In 2016, the August primaries drew 1.8 million early and mail-in voters and about 1.1 million voters on the traditional election day.
Among those who have voted so far this year, 46.5 percent are Republicans and 41.3 percent are Democrats.
Republicans have turned in 402,881 vote-by-mail ballots, compared to 344,753 Democratic mail-in ballots.
Early voting, which began last Monday in Palm Beach County and some other counties but didn’t go statewide until Saturday, has drawn 78,656 Democrats and 73,092 Republicans.
In Palm Beach County, 37,857 voters have cast mail-in ballots and 15,485 have voted early.
Of the ballots cast so far, 46.5 percent are from Republicans and 40.4 percent from Democrats.
In Palm Beach County, more than 45,000 people have already voted. That includes 35,458 mail-in ballots and 9,958 ballots cast at early voting sites.
Palm Beach County has 15 early voting sites, which opened Monday. The Hagen Ranch Road Library west of Delray Beach has been the most popular, drawing 1,714 voters. The Belle Glade Branch Library seen the least traffic, with only 152 voters showing up in the first four days.
Early voting will be available in all 67 counties beginning Saturday.
The new survey of 600 Democrats by pollster Tom Eldon of SEA Polling & Strategic Design was conducted Saturday through Tuesday and has a 4 percent margin of error. It shows Levine at 27 percent, Graham at 24 percent, Tallahassee Mayor Andrew Gillum at 15 percent, billionaire Palm Beach real estate investor Jeff Greene at 13 percent and Winter Park businessman Chris King at 3 percent. Eighteen percent of Democrats say they’re undecided.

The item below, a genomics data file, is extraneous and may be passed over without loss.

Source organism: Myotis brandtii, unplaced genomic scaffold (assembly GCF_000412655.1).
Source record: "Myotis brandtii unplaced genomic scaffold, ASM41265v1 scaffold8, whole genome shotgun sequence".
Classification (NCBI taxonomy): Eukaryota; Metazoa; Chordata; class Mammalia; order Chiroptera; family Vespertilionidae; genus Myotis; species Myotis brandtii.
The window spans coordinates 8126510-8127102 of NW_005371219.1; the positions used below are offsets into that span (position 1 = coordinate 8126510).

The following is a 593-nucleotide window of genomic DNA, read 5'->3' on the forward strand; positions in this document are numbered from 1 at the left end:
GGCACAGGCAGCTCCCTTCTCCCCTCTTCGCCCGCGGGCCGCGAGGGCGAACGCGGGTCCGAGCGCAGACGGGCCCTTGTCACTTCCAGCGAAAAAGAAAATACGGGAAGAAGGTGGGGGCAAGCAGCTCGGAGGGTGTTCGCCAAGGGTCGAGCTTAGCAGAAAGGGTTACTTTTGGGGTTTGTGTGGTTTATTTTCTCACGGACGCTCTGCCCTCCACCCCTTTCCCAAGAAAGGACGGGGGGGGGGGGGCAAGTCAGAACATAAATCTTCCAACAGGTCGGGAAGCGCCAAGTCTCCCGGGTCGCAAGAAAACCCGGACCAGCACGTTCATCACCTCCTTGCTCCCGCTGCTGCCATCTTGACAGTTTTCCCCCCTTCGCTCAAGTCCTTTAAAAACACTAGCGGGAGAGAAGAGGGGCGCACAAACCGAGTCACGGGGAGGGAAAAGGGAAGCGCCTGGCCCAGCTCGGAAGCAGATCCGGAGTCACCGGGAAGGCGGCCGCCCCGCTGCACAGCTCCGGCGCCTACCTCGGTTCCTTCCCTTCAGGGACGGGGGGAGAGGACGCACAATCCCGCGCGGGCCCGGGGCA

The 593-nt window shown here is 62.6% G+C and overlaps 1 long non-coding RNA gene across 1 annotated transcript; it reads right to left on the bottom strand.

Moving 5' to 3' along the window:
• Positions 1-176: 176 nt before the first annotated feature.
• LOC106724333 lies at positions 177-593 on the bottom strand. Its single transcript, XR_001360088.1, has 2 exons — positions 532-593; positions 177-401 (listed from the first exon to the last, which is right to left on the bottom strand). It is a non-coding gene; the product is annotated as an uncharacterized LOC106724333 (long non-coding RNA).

Tallahassee Mayor Andrew Gillum, who’s hoping to tap into the Sanders base of liberal voters in the primary, will campaign with Sanders on Friday in Tampa and Orlando.
Sanders endorsed Gillum Aug. 1, joining a cast of out-of-state stars of the left that includes George Soros, Tom Steyer, Norman Lear and Jane Fonda in supporting Gillum’s candidacy.
Sanders and Gillum are scheduled to appear at an 11 a.m. Friday rally at the hipsterish Armature Works in Tampa, then attend a 3 p.m. rally at the CFE Arena on the campus of the University of Central Florida in Orlando.
Democratic gubernatorial hopeful Philip Levine stopped by an early voting site west of Delray Beach this morning and told supporters that Florida is “the last line of defense for Democrats against Donald Trump and against his little Mini-Me, Ron DeSantis.”
The former Miami Beach mayor visited the Hagen Ranch Road Library as part of a statewide swing that was to include stops at early voting sights in Miami, Tampa and Jacksonville.
With turnout usually low for the August primaries and five Democrats vying for the gubernatorial nomination, Levine played the Trump card to try to energize voters. His attack on DeSantis reflects the widespread expectation among Democrats that the Trump-endorsed Republican will win the GOP nomination over Agriculture Commissioner Adam Putnam.